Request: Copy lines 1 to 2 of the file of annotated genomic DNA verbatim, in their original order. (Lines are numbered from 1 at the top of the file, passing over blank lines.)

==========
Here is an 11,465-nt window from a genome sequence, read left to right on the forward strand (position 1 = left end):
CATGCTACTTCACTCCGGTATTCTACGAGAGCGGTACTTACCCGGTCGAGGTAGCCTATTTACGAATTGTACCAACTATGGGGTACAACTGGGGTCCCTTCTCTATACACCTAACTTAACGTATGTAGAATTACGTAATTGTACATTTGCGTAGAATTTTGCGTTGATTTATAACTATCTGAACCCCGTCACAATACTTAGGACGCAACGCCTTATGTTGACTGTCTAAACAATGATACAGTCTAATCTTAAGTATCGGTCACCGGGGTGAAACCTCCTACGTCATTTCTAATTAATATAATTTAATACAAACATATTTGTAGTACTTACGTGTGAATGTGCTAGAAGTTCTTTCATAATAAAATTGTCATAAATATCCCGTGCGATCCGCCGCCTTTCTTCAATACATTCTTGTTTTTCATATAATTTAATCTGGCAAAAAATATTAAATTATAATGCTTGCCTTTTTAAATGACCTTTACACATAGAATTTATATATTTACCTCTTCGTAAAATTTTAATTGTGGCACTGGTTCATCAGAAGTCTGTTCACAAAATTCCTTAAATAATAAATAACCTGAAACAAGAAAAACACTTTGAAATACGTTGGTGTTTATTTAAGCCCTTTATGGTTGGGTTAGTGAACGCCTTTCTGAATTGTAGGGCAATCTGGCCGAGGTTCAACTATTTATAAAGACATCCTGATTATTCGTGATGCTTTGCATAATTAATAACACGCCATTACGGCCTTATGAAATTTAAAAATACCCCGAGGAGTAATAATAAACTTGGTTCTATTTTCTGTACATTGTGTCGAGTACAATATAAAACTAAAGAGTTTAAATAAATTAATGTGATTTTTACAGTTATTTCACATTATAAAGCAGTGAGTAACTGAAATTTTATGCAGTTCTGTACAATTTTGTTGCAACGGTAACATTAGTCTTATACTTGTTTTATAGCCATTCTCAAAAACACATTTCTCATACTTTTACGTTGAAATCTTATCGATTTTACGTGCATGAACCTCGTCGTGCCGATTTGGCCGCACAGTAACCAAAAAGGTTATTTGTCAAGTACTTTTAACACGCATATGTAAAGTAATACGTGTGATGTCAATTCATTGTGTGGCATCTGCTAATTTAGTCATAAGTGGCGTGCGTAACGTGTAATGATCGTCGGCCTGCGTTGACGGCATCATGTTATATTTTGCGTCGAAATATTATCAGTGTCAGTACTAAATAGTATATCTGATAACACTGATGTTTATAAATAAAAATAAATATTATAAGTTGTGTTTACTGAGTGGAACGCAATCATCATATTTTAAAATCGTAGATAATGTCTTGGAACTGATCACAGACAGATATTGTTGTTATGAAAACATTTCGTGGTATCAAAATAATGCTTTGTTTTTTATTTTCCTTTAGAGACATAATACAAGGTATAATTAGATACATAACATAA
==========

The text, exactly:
Here is an 11,465-nt window from a genome sequence, read left to right on the forward strand (position 1 = left end):
CATGCTACTTCACTCCGGTATTCTACGAGAGCGGTACTTACCCGGTCGAGGTAGCCTATTTACGAATTGTACCAACTATGGGGTACAACTGGGGTCCCTTCTCTATACACCTAACTTAACGTATGTAGAATTACGTAATTGTACATTTGCGTAGAATTTTGCGTTGATTTATAACTATCTGAACCCCGTCACAATACTTAGGACGCAACGCCTTATGTTGACTGTCTAAACAATGATACAGTCTAATCTTAAGTATCGGTCACCGGGGTGAAACCTCCTACGTCATTTCTAATTAATATAATTTAATACAAACATATTTGTAGTACTTACGTGTGAATGTGCTAGAAGTTCTTTCATAATAAAATTGTCATAAATATCCCGTGCGATCCGCCGCCTTTCTTCAATACATTCTTGTTTTTCATATAATTTAATCTGGCAAAAAATATTAAATTATAATGCTTGCCTTTTTAAATGACCTTTACACATAGAATTTATATATTTACCTCTTCGTAAAATTTTAATTGTGGCACTGGTTCATCAGAAGTCTGTTCACAAAATTCCTTAAATAATAAATAACCTGAAACAAGAAAAACACTTTGAAATACGTTGGTGTTTATTTAAGCCCTTTATGGTTGGGTTAGTGAACGCCTTTCTGAATTGTAGGGCAATCTGGCCGAGGTTCAACTATTTATAAAGACATCCTGATTATTCGTGATGCTTTGCATAATTAATAACACGCCATTACGGCCTTATGAAATTTAAAAATACCCCGAGGAGTAATAATAAACTTGGTTCTATTTTCTGTACATTGTGTCGAGTACAATATAAAACTAAAGAGTTTAAATAAATTAATGTGATTTTTACAGTTATTTCACATTATAAAGCAGTGAGTAACTGAAATTTTATGCAGTTCTGTACAATTTTGTTGCAACGGTAACATTAGTCTTATACTTGTTTTATAGCCATTCTCAAAAACACATTTCTCATACTTTTACGTTGAAATCTTATCGATTTTACGTGCATGAACCTCGTCGTGCCGATTTGGCCGCACAGTAACCAAAAAGGTTATTTGTCAAGTACTTTTAACACGCATATGTAAAGTAATACGTGTGATGTCAATTCATTGTGTGGCATCTGCTAATTTAGTCATAAGTGGCGTGCGTAACGTGTAATGATCGTCGGCCTGCGTTGACGGCATCATGTTATATTTTGCGTCGAAATATTATCAGTGTCAGTACTAAATAGTATATCTGATAACACTGATGTTTATAAATAAAAATAAATATTATAAGTTGTGTTTACTGAGTGGAACGCAATCATCATATTTTAAAATCGTAGATAATGTCTTGGAACTGATCACAGACAGATATTGTTGTTATGAAAACATTTCGTGGTATCAAAATAATGCTTTGTTTTTTATTTTCCTTTAGAGACATAATACAAGGTATAATTAGATACATAACATAA